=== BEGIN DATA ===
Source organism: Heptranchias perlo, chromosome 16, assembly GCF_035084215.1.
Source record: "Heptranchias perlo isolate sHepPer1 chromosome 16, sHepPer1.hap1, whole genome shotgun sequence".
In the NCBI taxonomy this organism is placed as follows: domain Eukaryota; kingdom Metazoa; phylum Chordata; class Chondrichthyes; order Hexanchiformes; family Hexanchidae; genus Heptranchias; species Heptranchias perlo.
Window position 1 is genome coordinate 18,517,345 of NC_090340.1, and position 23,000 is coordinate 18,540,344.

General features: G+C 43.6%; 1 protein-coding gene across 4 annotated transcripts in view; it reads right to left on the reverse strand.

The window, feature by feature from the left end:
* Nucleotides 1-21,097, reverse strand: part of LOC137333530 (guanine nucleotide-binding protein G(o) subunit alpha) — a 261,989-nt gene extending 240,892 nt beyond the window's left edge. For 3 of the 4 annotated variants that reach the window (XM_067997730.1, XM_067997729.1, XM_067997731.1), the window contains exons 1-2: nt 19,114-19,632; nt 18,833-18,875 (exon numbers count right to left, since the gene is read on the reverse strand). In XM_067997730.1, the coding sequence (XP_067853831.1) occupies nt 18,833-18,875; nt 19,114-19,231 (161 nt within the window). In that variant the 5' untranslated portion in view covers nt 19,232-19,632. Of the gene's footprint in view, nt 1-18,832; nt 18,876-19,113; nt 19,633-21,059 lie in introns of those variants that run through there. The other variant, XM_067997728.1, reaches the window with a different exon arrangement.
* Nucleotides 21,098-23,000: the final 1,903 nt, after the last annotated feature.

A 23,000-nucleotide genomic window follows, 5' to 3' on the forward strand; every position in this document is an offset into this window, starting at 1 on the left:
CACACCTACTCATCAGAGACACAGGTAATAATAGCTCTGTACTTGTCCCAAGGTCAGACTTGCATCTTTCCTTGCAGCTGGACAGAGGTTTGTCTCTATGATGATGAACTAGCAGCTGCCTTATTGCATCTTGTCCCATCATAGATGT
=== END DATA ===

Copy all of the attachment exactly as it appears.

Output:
Source organism: Heptranchias perlo, chromosome 16, assembly GCF_035084215.1.
Source record: "Heptranchias perlo isolate sHepPer1 chromosome 16, sHepPer1.hap1, whole genome shotgun sequence".
In the NCBI taxonomy this organism is placed as follows: domain Eukaryota; kingdom Metazoa; phylum Chordata; class Chondrichthyes; order Hexanchiformes; family Hexanchidae; genus Heptranchias; species Heptranchias perlo.
Window position 1 is genome coordinate 18,517,345 of NC_090340.1, and position 23,000 is coordinate 18,540,344.

General features: G+C 43.6%; 1 protein-coding gene across 4 annotated transcripts in view; it reads right to left on the reverse strand.

The window, feature by feature from the left end:
* Nucleotides 1-21,097, reverse strand: part of LOC137333530 (guanine nucleotide-binding protein G(o) subunit alpha) — a 261,989-nt gene extending 240,892 nt beyond the window's left edge. For 3 of the 4 annotated variants that reach the window (XM_067997730.1, XM_067997729.1, XM_067997731.1), the window contains exons 1-2: nt 19,114-19,632; nt 18,833-18,875 (exon numbers count right to left, since the gene is read on the reverse strand). In XM_067997730.1, the coding sequence (XP_067853831.1) occupies nt 18,833-18,875; nt 19,114-19,231 (161 nt within the window). In that variant the 5' untranslated portion in view covers nt 19,232-19,632. Of the gene's footprint in view, nt 1-18,832; nt 18,876-19,113; nt 19,633-21,059 lie in introns of those variants that run through there. The other variant, XM_067997728.1, reaches the window with a different exon arrangement.
* Nucleotides 21,098-23,000: the final 1,903 nt, after the last annotated feature.

A 23,000-nucleotide genomic window follows, 5' to 3' on the forward strand; every position in this document is an offset into this window, starting at 1 on the left:
CACACCTACTCATCAGAGACACAGGTAATAATAGCTCTGTACTTGTCCCAAGGTCAGACTTGCATCTTTCCTTGCAGCTGGACAGAGGTTTGTCTCTATGATGATGAACTAGCAGCTGCCTTATTGCATCTTGTCCCATCATAGATGT